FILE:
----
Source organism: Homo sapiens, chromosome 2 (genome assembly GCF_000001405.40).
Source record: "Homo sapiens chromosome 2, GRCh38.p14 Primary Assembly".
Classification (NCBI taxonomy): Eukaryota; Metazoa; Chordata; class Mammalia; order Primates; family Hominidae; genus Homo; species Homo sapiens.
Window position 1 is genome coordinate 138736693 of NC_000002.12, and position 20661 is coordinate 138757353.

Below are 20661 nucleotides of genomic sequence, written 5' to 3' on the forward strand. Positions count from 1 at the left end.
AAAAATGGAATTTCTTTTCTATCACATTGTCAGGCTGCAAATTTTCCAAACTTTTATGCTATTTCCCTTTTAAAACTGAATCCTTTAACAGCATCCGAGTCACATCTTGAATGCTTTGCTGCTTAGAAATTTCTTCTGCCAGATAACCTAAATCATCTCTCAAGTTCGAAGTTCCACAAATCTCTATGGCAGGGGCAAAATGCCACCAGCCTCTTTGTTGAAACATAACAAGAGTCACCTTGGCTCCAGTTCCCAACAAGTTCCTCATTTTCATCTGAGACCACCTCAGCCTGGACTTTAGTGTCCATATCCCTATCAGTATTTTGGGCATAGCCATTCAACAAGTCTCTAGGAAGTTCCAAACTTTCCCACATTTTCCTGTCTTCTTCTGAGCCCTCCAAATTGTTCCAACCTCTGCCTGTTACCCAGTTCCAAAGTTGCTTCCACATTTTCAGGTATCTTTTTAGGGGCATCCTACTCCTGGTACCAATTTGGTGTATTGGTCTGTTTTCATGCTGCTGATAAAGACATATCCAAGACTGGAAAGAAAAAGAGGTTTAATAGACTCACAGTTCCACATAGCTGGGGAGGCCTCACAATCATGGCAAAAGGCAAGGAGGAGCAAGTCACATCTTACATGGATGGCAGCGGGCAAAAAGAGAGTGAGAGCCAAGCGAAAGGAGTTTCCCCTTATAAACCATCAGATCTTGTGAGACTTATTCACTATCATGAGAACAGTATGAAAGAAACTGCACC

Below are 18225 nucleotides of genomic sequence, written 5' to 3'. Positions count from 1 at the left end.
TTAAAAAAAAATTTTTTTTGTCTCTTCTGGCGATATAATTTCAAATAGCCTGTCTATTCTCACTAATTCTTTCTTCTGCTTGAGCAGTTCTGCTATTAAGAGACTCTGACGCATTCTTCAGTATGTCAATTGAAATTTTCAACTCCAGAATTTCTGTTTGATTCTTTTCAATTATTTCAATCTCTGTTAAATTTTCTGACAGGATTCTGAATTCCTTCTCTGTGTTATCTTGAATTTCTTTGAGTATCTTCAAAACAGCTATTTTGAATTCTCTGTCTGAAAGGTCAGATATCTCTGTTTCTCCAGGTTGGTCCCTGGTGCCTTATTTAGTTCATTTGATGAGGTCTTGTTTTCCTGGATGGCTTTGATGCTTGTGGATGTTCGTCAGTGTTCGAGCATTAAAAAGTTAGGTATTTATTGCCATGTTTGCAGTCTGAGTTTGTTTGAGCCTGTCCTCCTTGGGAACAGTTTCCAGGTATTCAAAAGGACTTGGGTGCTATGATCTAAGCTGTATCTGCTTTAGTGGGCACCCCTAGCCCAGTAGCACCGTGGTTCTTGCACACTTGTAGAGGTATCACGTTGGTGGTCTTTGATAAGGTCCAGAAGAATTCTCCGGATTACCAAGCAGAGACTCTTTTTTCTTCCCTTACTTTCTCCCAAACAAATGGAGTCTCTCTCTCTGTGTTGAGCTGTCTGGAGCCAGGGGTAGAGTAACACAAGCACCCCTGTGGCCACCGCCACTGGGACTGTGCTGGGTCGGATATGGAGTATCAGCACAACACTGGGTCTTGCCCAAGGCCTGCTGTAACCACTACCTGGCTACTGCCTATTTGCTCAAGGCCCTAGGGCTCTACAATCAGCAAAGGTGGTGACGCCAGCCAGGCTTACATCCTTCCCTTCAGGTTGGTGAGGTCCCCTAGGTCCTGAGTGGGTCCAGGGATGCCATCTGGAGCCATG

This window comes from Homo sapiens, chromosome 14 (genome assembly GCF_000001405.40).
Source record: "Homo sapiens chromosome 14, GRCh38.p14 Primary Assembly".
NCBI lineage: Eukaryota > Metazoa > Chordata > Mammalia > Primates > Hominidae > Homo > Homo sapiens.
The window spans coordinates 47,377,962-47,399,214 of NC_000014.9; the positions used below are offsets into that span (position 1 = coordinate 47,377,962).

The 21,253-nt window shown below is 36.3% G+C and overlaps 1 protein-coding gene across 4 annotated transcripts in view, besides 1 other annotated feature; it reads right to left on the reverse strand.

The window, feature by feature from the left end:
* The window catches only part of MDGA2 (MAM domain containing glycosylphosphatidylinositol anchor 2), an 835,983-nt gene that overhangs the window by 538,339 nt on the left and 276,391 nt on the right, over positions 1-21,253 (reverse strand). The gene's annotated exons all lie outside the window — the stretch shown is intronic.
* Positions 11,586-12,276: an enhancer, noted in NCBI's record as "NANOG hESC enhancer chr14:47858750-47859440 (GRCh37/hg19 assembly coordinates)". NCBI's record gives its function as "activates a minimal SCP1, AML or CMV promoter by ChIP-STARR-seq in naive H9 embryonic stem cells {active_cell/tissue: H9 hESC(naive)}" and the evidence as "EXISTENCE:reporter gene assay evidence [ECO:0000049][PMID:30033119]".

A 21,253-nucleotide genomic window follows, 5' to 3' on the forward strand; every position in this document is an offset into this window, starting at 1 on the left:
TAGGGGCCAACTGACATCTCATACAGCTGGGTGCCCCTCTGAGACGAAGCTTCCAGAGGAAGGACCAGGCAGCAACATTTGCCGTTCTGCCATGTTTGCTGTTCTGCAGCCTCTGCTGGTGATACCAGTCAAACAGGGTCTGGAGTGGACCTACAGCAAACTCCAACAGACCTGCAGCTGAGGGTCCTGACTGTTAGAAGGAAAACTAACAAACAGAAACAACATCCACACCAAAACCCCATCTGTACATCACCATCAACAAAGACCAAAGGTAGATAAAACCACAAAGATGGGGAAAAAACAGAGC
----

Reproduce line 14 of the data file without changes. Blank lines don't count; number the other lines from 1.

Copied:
The window, feature by feature from the left end: